Development and release

Developed by Google and released in 2010

Created by Facebook in 2013

Created by an ex-Googler in 2014

License

MIT License

MIT License

MIT License

Popularity (Stack Overflow 2022 Wanted)

7.18%

22.54%

15.6%

Learning curve

Lower

Higher

Lower

Library vs Framework

Framework

Library

Framework

Ease of Migration

Moderate challenge, LeanIX migration example

Moderate challenge, Handshake migration example

Lighter challenge, Snipcart migration example

 

Angular vs React vs Vue: which is easier to learn

React (in comparison to Vue) has a steeper learning curve. Angular makes use of TypeScript, which also adds to the time required to completely understand how it works.

Angular is also more difficult to learn compared to React, largely because React is a library, and not a complete solution. In comparison, Vue is easier to learn, ahead of React and Angular, with React offering an easier learning curve compared to React.

Compared to Angular and Vue, React lies between the two, presenting a moderate learning curve. While Vue is easier to learn, the wider opportunities available with React shows it’s a framework worth looking at.

What is the best Javascript framework for frontend?

Looking closely at the most recent results from the State of JavaScript 2022 survey, a new framework has appeared that exceeds React and Svelte –  having a higher retention, interest, use, and awareness rating. Solid js, is designed for building user interfaces

However, weighing in with other signs of adoption – such as GitHub Stars and different, enterprise companies making use of the framework – it shows that React is regarded as the best frontend framework (according to Monocubed’s summary for 2022).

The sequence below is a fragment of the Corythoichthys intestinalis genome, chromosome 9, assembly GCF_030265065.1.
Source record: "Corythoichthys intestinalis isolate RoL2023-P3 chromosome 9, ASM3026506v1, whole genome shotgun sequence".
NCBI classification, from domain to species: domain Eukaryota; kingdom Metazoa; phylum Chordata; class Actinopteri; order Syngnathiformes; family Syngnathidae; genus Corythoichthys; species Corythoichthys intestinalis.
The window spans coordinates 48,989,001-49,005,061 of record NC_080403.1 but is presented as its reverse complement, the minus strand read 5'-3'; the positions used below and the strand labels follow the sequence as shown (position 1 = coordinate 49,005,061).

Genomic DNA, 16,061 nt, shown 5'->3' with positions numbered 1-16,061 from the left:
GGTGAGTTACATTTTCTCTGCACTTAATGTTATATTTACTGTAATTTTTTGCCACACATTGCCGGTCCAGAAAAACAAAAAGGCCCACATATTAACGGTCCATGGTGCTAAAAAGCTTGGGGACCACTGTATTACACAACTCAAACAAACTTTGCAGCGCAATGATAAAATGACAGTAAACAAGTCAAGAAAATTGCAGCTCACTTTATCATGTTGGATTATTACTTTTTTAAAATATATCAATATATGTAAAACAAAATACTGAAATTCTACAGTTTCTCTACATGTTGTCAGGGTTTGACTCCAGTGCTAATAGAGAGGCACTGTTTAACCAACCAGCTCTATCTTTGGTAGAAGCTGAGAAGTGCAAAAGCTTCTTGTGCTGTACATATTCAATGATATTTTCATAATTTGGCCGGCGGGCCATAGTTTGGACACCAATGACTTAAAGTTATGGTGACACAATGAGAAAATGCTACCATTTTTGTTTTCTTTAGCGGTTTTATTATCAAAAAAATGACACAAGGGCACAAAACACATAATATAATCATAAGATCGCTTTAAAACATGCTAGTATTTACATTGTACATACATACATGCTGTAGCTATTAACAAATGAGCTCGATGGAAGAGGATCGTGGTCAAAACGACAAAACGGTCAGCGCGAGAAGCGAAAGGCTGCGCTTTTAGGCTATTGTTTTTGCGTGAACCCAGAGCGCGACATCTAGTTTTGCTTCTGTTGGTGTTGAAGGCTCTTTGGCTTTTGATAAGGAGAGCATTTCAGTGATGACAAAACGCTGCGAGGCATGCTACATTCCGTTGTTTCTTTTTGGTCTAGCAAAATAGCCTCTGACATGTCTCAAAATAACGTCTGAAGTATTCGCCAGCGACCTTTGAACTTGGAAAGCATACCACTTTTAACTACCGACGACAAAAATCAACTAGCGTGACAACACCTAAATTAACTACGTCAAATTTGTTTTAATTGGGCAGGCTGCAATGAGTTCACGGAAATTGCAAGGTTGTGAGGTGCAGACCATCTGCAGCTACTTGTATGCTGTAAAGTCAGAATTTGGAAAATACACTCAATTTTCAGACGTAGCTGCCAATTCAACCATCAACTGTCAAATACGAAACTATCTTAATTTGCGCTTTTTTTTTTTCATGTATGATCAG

Angular vs React vs Vue: keep evolving and learning

The exciting thing about JavaScript is that it’s always evolving – so there are always new opportunities to broaden your skills and try new things. And the frameworks are evolving too, so even if you’re comfortable with a framework, go back through the knowledge bases and guides and continue to learn – so you can evolve with them.

It’s highly likely that the best JavaScript frameworks could shift dramatically over the coming years. 

Svelte is one to watch – despite being a relative newcomer, it’s fast gathering  interest and satisfaction. It’s also worth keeping an eye on others like Ember and Backbone, which are less popular at the moment but could still be the right fit for certain projects.

Javascript frameworks + TinyMCE

Looking at our TinyMCE integration npm package downloads for React, Angular, and Vue, React is our most popular internally maintained integration. This seems pretty consistent with the trends and stats outlined in the preceding paragraphs.

By the way, if you're looking to enhance the user experience of your apps with the power and flexibility of a WYSIWYG rich text editor, check out these integration guides:

You’ll be happy to know that TinyMCE has integrations available with several other popular frameworks as well 🙌 To get started, sign up for your free API Key for Tiny Cloud.

Want to share your thoughts on JavaScript frameworks and TinyMCE? Check on the TinyMCE Roadmap to get involved.

JavascriptAngularReactVue
byBen Long

Computer scientist, storyteller, teacher, and an advocate of TinyMCE. Reminisces about programming on the MicroBee. Writes picture books for kids. Also the wearer of rad shoes. “Science isn’t finished until you share the story.”